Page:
A 53-year-old woman presents for a consultation. The patient underwent bilateral radial keratotomy (RK) for myopia 28 years ago. She reports a growing dependence on reading glasses during the past 15 years, increasing dependence on spectacle correction for distance during the past 5 years, and diurnal fluctuations in her vision.
How would you proceed?
—Case prepared by Allon Barsam, MD, FRCOphth
HERCULES LOGOTHETIS, MD; AND SHAMIK BAFNA, MD
The key to this case is the diurnal fluctuations in vision. A variable refraction automatically changes the paradigm of how to improve this patient’s vision for the long term. The first step is to stabilize the cornea with CXL.1 It will be important to explain to her that she may experience a hyperopic shift of 1.50 D after CXL that can be addressed at a later date.1
At our clinic, we have had great success with epithelium-on CXL (an off-label procedure), both objectively and in terms of patients’ level of comfort. We would wait 6 months after bilateral CXL before assessing the stability of the manifest refraction. Once stability was confirmed, the ideal strategy would avoid further corneal surgery in favor of a lens-based approach.
Given the patient’s history of RK, this would be a perfect opportunity to consider employing some new technologies. Debate continues regarding bilateral versus unilateral implantation of an IC-8 lens (AcuFocus, not approved by the FDA). We would implant this lens in the patient’s nondominant eye in order to minimize preexisting corneal aberrations and take advantage of the depth of focus provided by this IOL’s pinhole optic design. For the dominant eye, we would consider placing either a Light Adjustable Lens (RxLAL, RxSight) for distance or an IC-8 lens. The RxLAL would allow us to maximize UDVA in the dominant eye and preserve as much optical quality as possible. (Editor’s note: For more on treating post-RK patients, see “Arrrrrgh K: How Do We Best Care for Post-RK Patients?” on page 61.)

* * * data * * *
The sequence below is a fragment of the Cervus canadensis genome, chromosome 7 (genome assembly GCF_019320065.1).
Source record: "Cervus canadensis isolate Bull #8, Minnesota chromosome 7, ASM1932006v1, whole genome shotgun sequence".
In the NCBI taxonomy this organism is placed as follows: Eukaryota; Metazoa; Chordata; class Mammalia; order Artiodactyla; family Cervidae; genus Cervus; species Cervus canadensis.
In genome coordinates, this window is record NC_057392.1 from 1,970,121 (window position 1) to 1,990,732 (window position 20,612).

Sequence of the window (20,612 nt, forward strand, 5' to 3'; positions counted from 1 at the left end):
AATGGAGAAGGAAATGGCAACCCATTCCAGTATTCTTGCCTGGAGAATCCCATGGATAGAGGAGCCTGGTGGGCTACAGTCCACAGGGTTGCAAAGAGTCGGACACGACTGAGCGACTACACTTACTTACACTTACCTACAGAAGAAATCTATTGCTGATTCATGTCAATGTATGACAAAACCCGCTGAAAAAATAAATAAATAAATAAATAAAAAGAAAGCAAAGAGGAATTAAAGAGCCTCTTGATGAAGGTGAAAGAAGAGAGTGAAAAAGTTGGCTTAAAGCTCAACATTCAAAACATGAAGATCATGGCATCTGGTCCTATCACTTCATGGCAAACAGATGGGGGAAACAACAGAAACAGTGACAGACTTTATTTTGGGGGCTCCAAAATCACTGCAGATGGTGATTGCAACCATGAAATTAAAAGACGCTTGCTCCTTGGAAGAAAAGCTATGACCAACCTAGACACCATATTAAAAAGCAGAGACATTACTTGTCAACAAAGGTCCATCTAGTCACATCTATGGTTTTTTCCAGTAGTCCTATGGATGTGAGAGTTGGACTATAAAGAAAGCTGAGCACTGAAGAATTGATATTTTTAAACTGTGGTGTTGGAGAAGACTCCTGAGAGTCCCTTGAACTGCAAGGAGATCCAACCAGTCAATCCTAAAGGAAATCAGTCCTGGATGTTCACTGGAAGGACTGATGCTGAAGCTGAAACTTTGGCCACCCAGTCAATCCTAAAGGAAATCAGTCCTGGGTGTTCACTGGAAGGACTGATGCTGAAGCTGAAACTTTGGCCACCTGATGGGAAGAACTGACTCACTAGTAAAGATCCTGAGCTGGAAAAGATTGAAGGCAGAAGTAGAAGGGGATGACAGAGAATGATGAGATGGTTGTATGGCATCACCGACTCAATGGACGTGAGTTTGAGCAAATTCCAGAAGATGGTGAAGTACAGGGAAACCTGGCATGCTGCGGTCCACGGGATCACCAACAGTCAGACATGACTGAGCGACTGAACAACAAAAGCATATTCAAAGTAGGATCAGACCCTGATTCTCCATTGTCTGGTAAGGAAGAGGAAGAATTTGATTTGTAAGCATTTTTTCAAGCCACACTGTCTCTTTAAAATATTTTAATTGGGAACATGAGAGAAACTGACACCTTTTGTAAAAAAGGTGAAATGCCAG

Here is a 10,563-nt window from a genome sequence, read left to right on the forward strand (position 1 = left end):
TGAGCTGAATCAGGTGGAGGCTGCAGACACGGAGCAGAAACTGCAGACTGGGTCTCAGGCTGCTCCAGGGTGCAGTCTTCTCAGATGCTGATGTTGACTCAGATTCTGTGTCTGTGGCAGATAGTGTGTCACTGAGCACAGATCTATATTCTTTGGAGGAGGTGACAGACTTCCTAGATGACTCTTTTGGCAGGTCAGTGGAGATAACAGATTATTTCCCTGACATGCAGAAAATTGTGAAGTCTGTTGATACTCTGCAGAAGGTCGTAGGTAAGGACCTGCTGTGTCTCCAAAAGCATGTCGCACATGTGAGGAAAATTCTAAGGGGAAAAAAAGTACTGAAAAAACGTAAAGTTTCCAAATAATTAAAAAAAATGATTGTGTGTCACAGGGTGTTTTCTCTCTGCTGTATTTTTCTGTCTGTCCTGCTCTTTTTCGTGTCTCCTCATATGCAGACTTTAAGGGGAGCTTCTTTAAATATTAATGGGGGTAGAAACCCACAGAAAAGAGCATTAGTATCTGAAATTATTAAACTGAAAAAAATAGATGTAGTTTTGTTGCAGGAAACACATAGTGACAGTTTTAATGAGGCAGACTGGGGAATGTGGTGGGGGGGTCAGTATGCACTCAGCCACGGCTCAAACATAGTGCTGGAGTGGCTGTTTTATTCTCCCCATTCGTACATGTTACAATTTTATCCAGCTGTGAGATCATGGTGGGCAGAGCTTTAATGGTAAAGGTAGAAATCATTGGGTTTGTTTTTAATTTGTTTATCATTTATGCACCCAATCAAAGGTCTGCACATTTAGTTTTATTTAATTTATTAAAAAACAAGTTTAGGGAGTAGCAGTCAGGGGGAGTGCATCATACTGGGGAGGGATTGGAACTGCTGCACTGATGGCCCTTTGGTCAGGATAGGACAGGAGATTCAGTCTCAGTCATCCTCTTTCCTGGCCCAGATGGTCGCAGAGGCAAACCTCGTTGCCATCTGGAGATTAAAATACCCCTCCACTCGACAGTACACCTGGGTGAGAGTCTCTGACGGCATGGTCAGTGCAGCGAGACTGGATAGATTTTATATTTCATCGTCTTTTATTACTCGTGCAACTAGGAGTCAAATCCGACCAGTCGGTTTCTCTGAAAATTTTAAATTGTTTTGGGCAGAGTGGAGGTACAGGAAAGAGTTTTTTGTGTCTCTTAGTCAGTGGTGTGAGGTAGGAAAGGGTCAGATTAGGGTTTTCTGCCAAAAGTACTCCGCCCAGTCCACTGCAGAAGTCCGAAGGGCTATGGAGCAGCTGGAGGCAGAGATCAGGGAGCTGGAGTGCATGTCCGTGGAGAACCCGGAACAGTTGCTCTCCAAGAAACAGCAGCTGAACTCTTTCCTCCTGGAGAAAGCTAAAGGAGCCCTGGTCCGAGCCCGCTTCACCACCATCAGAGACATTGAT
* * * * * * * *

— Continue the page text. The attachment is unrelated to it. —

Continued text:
Overall, the goals are to stabilize the cornea and then maximize optical quality and spectacle independence through IOL selection.
KEITH A. WALTER, MD, FACS
In my experience, RK patients adapt well to fluctuating vision and nighttime glare. This patient, however, has excellent BCVA but is now totally dependent on glasses for both near and distance. If no cataracts are present, fitting her with scleral contact lenses may provide her with excellent distance visual acuity and ocular comfort despite extremely flat central keratometry readings. This strategy would, of course, require her to wear reading glasses for near tasks.
In my opinion, this patient is not a candidate for further surface refractive surgery, but the option of a refractive lens exchange for a Tecnis Symfony IOL (Johnson & Johnson Vision) in each eye could be considered. I would use a keratometry reading that was an average of measurements taken in the morning and night and calculate IOL power using the ASCRS online formula for prior RK (iolcalc.ascrs.org). I have achieved outstanding results using this strategy for cataract patients with a history of RK; most of them have not required glasses to see at near or distance after surgery.
WHAT I DID: ALLON BARSAM, MA, MBBS, FRCOphth
I performed a refractive lens exchange on the patient’s nondominant eye and implanted an IC-8 IOL. To calculate IOL power, I used the ASCRS online formula for prior RK. I placed all incisions between and posterior to the previous RK incisions, with the main incision located closest to the steep corneal axis. After surgery, UDVA was 20/20 (6/6), and uncorrected near visual acuity was N6 (J2).
After confirming that the patient was not experiencing dysphotopsia, I performed the same procedure on her dominant eye and achieved a similar outcome. UCVA at all distances and her quality of vision improved, and diurnal fluctuations completely resolved.
1. Bafna S, Wiley W, Trattler W. Refractive effect of corneal CXL in post-radial keratotomy patients. Poster presented at: ASCRS Congress & Symposium; April 9-14, 2019; San Francisco.